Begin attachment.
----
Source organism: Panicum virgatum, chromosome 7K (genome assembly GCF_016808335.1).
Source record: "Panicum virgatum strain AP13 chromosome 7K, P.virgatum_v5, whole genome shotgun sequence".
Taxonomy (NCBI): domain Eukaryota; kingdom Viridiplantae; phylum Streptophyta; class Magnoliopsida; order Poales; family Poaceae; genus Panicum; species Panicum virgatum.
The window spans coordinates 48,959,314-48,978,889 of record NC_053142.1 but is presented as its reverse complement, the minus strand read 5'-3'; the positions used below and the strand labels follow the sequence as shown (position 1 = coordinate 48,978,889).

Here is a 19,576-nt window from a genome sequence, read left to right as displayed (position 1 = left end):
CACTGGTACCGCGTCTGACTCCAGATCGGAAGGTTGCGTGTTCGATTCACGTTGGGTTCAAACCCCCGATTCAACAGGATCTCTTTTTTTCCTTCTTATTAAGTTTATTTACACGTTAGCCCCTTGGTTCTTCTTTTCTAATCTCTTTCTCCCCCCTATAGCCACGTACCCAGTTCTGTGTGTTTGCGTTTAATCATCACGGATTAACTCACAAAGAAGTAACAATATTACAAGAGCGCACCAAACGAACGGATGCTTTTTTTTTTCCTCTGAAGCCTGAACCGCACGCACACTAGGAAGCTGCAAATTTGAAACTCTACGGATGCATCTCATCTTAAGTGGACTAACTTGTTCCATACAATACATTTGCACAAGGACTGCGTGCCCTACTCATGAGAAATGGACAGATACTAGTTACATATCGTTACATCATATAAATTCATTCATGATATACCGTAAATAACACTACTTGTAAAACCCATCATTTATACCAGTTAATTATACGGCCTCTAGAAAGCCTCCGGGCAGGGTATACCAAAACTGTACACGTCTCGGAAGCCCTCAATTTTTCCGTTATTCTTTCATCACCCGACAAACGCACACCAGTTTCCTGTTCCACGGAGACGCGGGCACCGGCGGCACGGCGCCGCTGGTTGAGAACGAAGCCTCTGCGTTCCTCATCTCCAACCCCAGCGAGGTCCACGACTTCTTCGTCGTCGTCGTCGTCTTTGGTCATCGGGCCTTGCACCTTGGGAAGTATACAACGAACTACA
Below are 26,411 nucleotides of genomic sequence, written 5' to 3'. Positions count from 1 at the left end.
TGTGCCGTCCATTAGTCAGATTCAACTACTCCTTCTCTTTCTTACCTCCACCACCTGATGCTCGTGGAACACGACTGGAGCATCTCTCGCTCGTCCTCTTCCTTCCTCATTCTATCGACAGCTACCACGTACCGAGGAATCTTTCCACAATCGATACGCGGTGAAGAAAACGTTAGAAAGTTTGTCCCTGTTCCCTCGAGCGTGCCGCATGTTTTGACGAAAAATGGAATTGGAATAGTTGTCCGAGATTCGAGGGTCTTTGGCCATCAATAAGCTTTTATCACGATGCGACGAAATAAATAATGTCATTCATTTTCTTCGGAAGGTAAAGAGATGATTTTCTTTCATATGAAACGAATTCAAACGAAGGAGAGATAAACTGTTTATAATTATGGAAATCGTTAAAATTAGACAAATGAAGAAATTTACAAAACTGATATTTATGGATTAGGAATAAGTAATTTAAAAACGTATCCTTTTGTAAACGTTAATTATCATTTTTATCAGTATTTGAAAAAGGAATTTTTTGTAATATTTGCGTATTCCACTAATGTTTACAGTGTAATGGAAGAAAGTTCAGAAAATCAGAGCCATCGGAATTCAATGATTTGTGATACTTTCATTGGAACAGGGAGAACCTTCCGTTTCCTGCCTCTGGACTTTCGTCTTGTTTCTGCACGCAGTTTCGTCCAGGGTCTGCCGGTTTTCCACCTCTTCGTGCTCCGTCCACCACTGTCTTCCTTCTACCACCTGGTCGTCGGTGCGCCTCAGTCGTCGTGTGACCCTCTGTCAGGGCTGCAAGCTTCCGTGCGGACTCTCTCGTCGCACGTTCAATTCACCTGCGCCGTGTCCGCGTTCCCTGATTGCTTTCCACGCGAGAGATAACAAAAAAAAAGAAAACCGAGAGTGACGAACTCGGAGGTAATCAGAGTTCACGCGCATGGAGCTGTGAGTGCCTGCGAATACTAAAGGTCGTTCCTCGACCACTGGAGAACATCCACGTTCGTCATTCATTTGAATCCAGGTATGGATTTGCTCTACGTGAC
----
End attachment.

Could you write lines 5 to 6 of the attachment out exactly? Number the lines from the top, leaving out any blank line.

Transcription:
Here is a 19,576-nt window from a genome sequence, read left to right as displayed (position 1 = left end):
CACTGGTACCGCGTCTGACTCCAGATCGGAAGGTTGCGTGTTCGATTCACGTTGGGTTCAAACCCCCGATTCAACAGGATCTCTTTTTTTCCTTCTTATTAAGTTTATTTACACGTTAGCCCCTTGGTTCTTCTTTTCTAATCTCTTTCTCCCCCCTATAGCCACGTACCCAGTTCTGTGTGTTTGCGTTTAATCATCACGGATTAACTCACAAAGAAGTAACAATATTACAAGAGCGCACCAAACGAACGGATGCTTTTTTTTTTCCTCTGAAGCCTGAACCGCACGCACACTAGGAAGCTGCAAATTTGAAACTCTACGGATGCATCTCATCTTAAGTGGACTAACTTGTTCCATACAATACATTTGCACAAGGACTGCGTGCCCTACTCATGAGAAATGGACAGATACTAGTTACATATCGTTACATCATATAAATTCATTCATGATATACCGTAAATAACACTACTTGTAAAACCCATCATTTATACCAGTTAATTATACGGCCTCTAGAAAGCCTCCGGGCAGGGTATACCAAAACTGTACACGTCTCGGAAGCCCTCAATTTTTCCGTTATTCTTTCATCACCCGACAAACGCACACCAGTTTCCTGTTCCACGGAGACGCGGGCACCGGCGGCACGGCGCCGCTGGTTGAGAACGAAGCCTCTGCGTTCCTCATCTCCAACCCCAGCGAGGTCCACGACTTCTTCGTCGTCGTCGTCGTCTTTGGTCATCGGGCCTTGCACCTTGGGAAGTATACAACGAACTACA